By Marcia LeBeau

The Lucky store a few towns over is going out of business.
That doesn’t seem so lucky to me. Every year, my husband and I hit
their After Christmas sale. We try on jeans with zippers that tell us—
Lucky You! when the teeth unclench. I once got a sweater
with LUCKY that stretched across my breasts. We pile clothes
in dressing rooms facing each other. Yay or Nay outfits.
With conjugal knowledge, we are ruthlessly honest. Whoever finishes first
takes a seat and watches the other model consider and reconsider.
The other day, a woman I barely know told me how much she loves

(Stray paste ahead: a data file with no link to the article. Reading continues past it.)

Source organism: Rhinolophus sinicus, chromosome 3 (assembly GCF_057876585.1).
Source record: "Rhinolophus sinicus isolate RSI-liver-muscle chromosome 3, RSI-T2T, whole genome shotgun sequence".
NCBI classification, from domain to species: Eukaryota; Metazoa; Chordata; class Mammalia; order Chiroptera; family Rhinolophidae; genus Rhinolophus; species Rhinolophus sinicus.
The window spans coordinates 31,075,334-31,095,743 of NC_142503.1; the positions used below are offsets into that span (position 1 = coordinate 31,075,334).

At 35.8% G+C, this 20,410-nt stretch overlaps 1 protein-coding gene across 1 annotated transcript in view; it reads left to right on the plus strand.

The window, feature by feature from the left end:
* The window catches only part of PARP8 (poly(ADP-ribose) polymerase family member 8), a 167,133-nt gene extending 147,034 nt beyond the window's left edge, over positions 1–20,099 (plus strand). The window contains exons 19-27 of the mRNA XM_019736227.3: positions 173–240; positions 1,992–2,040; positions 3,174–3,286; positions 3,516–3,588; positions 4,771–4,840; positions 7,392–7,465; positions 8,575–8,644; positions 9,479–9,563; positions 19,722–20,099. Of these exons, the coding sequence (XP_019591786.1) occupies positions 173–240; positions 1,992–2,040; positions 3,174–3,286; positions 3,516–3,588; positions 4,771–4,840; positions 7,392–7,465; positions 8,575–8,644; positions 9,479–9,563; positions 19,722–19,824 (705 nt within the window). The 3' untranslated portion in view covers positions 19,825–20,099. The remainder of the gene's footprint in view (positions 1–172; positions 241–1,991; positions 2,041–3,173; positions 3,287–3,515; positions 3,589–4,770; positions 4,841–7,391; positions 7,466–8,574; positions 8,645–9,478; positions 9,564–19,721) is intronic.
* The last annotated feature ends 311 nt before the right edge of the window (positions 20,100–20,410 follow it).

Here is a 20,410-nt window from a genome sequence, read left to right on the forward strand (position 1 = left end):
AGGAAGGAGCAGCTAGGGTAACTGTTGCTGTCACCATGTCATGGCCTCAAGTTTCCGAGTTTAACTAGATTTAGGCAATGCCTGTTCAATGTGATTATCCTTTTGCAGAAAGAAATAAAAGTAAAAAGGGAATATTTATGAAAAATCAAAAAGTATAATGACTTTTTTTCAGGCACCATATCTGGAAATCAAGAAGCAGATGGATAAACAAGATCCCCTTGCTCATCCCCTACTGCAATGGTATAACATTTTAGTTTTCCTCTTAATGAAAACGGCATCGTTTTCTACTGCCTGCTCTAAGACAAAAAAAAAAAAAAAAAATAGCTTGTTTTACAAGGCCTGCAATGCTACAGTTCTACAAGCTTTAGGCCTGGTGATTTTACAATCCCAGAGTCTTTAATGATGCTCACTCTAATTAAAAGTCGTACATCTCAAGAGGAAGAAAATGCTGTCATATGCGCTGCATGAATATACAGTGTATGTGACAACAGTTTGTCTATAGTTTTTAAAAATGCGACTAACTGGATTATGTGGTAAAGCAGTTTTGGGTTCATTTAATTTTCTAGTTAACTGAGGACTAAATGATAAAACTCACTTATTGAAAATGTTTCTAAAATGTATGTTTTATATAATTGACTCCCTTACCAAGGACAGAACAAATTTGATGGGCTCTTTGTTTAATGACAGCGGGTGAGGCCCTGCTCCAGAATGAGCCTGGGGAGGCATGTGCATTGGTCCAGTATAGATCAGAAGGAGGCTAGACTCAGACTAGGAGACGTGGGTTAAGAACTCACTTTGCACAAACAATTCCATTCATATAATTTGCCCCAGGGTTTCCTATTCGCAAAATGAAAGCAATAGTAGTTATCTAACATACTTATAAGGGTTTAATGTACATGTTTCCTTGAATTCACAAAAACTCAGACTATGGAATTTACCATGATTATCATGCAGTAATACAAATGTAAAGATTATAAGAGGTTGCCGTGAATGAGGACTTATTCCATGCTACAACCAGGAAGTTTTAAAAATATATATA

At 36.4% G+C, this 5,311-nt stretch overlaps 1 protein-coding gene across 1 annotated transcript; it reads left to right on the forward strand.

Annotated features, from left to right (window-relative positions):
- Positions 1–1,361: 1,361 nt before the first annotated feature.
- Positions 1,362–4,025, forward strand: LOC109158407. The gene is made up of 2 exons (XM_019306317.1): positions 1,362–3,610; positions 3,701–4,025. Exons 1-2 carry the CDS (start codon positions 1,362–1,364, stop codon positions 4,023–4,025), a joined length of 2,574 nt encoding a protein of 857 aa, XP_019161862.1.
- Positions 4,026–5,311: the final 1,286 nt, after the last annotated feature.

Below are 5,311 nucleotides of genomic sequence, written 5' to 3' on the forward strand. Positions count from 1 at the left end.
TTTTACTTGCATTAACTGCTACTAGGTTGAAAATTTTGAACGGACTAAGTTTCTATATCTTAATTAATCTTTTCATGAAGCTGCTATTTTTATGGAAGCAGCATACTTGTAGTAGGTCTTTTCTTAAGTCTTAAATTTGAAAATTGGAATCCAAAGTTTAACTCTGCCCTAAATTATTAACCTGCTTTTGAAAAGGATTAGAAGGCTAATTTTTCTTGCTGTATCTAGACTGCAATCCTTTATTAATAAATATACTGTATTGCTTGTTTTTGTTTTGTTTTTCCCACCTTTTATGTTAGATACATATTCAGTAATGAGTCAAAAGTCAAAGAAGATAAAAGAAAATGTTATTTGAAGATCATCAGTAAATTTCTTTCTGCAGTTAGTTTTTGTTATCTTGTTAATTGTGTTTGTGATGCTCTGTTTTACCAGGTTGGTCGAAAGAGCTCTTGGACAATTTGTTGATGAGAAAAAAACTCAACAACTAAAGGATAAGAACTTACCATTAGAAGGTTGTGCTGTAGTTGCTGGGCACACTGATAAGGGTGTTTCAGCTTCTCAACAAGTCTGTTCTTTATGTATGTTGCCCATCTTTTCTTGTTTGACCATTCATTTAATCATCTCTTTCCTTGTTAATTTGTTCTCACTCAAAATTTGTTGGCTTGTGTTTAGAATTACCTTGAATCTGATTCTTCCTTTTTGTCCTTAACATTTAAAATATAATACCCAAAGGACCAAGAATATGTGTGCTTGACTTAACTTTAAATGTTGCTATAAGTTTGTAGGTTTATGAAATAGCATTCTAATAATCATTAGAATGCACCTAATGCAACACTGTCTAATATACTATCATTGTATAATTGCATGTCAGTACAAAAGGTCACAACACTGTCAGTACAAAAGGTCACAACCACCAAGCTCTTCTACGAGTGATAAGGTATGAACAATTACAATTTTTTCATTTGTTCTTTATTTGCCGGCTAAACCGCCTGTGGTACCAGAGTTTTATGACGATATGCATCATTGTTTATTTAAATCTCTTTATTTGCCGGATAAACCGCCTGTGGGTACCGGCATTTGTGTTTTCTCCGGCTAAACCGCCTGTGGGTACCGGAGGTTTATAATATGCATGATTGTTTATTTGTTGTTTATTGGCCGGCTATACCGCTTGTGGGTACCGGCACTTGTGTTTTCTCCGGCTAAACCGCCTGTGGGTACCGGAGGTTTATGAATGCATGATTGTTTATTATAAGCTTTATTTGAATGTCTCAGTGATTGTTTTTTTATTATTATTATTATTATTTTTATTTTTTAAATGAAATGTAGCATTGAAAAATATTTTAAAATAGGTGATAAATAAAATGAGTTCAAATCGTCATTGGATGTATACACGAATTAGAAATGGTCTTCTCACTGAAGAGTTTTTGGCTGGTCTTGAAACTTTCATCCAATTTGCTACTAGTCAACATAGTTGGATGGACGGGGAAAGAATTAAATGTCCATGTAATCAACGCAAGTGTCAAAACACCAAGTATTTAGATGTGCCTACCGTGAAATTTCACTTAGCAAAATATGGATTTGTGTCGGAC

my husband, the way he always refers to our life experiences with “we.”
We have decided. We went there. We bought that. She tells me how lucky I am.
When my husband and I leave the store, we clutch shopping bags,
we are satiated. Sometimes we hold hands, if we have one free.

Marcia LeBeau’s poems have been published in Rattle, Painted Bride Quarterly, Hiram Poetry Review, SLANT, and O, The Oprah Magazine. Her chapbook, The Book of Bob, was shortlisted for the 2019 Wallace Award. LeBeau, who holds an MFA from the Vermont College of Fine Arts, is an artist-in-residence in the schools and plays viola in her local symphony. She is the founder of The Write Space, a collaboration space for creative writer, in Orange, New Jersey.

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